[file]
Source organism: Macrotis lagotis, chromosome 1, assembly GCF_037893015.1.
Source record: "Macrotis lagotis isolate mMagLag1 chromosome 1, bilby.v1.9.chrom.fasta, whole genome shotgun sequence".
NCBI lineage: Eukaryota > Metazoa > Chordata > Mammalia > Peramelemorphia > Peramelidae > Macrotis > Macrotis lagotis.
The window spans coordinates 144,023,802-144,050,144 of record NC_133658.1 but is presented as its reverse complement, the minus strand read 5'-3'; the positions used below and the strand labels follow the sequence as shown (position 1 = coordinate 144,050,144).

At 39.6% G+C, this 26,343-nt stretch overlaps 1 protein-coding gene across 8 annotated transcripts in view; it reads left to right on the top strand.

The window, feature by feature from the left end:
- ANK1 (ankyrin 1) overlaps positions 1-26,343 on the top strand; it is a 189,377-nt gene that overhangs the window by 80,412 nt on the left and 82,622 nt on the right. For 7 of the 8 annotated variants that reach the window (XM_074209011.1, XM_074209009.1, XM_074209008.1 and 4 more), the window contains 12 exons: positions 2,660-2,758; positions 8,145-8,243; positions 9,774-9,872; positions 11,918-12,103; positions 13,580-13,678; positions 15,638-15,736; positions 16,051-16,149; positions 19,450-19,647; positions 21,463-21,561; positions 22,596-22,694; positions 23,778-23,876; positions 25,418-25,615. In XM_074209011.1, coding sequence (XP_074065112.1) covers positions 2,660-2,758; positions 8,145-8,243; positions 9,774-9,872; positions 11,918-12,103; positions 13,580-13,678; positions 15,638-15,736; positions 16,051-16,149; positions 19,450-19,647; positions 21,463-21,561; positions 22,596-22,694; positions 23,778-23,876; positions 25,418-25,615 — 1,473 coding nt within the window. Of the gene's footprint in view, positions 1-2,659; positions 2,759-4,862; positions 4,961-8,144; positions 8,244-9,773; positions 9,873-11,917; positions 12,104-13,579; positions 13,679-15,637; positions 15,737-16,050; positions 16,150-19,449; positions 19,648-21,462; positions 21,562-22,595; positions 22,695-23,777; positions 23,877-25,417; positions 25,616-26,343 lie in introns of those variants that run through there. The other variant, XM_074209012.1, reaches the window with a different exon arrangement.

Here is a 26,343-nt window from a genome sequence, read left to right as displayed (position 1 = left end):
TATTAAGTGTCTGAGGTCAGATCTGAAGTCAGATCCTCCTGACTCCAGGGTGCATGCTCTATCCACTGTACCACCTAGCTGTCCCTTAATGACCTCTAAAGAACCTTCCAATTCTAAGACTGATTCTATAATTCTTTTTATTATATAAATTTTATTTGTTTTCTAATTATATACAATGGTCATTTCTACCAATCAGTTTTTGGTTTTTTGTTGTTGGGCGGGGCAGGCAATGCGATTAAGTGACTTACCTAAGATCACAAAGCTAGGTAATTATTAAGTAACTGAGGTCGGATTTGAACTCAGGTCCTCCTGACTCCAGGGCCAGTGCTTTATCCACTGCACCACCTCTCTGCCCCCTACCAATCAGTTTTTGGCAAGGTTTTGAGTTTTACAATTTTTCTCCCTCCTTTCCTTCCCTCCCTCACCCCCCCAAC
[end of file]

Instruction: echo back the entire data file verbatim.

Source organism: Macrotis lagotis, chromosome 1, assembly GCF_037893015.1.
Source record: "Macrotis lagotis isolate mMagLag1 chromosome 1, bilby.v1.9.chrom.fasta, whole genome shotgun sequence".
NCBI lineage: Eukaryota > Metazoa > Chordata > Mammalia > Peramelemorphia > Peramelidae > Macrotis > Macrotis lagotis.
The window spans coordinates 144,023,802-144,050,144 of record NC_133658.1 but is presented as its reverse complement, the minus strand read 5'-3'; the positions used below and the strand labels follow the sequence as shown (position 1 = coordinate 144,050,144).

At 39.6% G+C, this 26,343-nt stretch overlaps 1 protein-coding gene across 8 annotated transcripts in view; it reads left to right on the top strand.

The window, feature by feature from the left end:
- ANK1 (ankyrin 1) overlaps positions 1-26,343 on the top strand; it is a 189,377-nt gene that overhangs the window by 80,412 nt on the left and 82,622 nt on the right. For 7 of the 8 annotated variants that reach the window (XM_074209011.1, XM_074209009.1, XM_074209008.1 and 4 more), the window contains 12 exons: positions 2,660-2,758; positions 8,145-8,243; positions 9,774-9,872; positions 11,918-12,103; positions 13,580-13,678; positions 15,638-15,736; positions 16,051-16,149; positions 19,450-19,647; positions 21,463-21,561; positions 22,596-22,694; positions 23,778-23,876; positions 25,418-25,615. In XM_074209011.1, coding sequence (XP_074065112.1) covers positions 2,660-2,758; positions 8,145-8,243; positions 9,774-9,872; positions 11,918-12,103; positions 13,580-13,678; positions 15,638-15,736; positions 16,051-16,149; positions 19,450-19,647; positions 21,463-21,561; positions 22,596-22,694; positions 23,778-23,876; positions 25,418-25,615 — 1,473 coding nt within the window. Of the gene's footprint in view, positions 1-2,659; positions 2,759-4,862; positions 4,961-8,144; positions 8,244-9,773; positions 9,873-11,917; positions 12,104-13,579; positions 13,679-15,637; positions 15,737-16,050; positions 16,150-19,449; positions 19,648-21,462; positions 21,562-22,595; positions 22,695-23,777; positions 23,877-25,417; positions 25,616-26,343 lie in introns of those variants that run through there. The other variant, XM_074209012.1, reaches the window with a different exon arrangement.

Here is a 26,343-nt window from a genome sequence, read left to right as displayed (position 1 = left end):
TATTAAGTGTCTGAGGTCAGATCTGAAGTCAGATCCTCCTGACTCCAGGGTGCATGCTCTATCCACTGTACCACCTAGCTGTCCCTTAATGACCTCTAAAGAACCTTCCAATTCTAAGACTGATTCTATAATTCTTTTTATTATATAAATTTTATTTGTTTTCTAATTATATACAATGGTCATTTCTACCAATCAGTTTTTGGTTTTTTGTTGTTGGGCGGGGCAGGCAATGCGATTAAGTGACTTACCTAAGATCACAAAGCTAGGTAATTATTAAGTAACTGAGGTCGGATTTGAACTCAGGTCCTCCTGACTCCAGGGCCAGTGCTTTATCCACTGCACCACCTCTCTGCCCCCTACCAATCAGTTTTTGGCAAGGTTTTGAGTTTTACAATTTTTCTCCCTCCTTTCCTTCCCTCCCTCACCCCCCCAAC